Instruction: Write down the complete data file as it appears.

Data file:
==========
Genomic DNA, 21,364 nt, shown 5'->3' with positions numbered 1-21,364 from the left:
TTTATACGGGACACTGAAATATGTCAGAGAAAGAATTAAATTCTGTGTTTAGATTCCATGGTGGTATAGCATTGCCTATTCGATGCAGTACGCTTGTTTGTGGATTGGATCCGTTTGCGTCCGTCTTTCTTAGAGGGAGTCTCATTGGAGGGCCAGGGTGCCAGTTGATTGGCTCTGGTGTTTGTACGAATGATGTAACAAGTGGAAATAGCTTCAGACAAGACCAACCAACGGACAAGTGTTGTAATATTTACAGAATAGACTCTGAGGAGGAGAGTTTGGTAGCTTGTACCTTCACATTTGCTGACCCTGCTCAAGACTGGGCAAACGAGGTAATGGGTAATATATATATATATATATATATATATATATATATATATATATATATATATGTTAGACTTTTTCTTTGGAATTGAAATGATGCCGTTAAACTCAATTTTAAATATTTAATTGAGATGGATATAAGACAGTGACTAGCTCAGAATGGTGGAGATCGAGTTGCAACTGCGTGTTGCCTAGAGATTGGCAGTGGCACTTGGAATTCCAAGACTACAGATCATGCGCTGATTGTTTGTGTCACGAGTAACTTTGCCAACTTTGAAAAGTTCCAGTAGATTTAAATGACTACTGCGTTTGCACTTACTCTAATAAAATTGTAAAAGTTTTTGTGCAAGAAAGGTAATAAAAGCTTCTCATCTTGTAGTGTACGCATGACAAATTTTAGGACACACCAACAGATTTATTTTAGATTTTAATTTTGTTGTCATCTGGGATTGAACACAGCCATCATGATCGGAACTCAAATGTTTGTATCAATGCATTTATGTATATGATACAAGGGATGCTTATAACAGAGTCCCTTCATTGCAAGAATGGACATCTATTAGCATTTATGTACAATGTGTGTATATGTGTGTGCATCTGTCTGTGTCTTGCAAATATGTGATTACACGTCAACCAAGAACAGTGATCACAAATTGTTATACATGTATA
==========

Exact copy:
Genomic DNA, 21,364 nt, shown 5'->3' with positions numbered 1-21,364 from the left:
TTTATACGGGACACTGAAATATGTCAGAGAAAGAATTAAATTCTGTGTTTAGATTCCATGGTGGTATAGCATTGCCTATTCGATGCAGTACGCTTGTTTGTGGATTGGATCCGTTTGCGTCCGTCTTTCTTAGAGGGAGTCTCATTGGAGGGCCAGGGTGCCAGTTGATTGGCTCTGGTGTTTGTACGAATGATGTAACAAGTGGAAATAGCTTCAGACAAGACCAACCAACGGACAAGTGTTGTAATATTTACAGAATAGACTCTGAGGAGGAGAGTTTGGTAGCTTGTACCTTCACATTTGCTGACCCTGCTCAAGACTGGGCAAACGAGGTAATGGGTAATATATATATATATATATATATATATATATATATATATATATATATATATGTTAGACTTTTTCTTTGGAATTGAAATGATGCCGTTAAACTCAATTTTAAATATTTAATTGAGATGGATATAAGACAGTGACTAGCTCAGAATGGTGGAGATCGAGTTGCAACTGCGTGTTGCCTAGAGATTGGCAGTGGCACTTGGAATTCCAAGACTACAGATCATGCGCTGATTGTTTGTGTCACGAGTAACTTTGCCAACTTTGAAAAGTTCCAGTAGATTTAAATGACTACTGCGTTTGCACTTACTCTAATAAAATTGTAAAAGTTTTTGTGCAAGAAAGGTAATAAAAGCTTCTCATCTTGTAGTGTACGCATGACAAATTTTAGGACACACCAACAGATTTATTTTAGATTTTAATTTTGTTGTCATCTGGGATTGAACACAGCCATCATGATCGGAACTCAAATGTTTGTATCAATGCATTTATGTATATGATACAAGGGATGCTTATAACAGAGTCCCTTCATTGCAAGAATGGACATCTATTAGCATTTATGTACAATGTGTGTATATGTGTGTGCATCTGTCTGTGTCTTGCAAATATGTGATTACACGTCAACCAAGAACAGTGATCACAAATTGTTATACATGTATA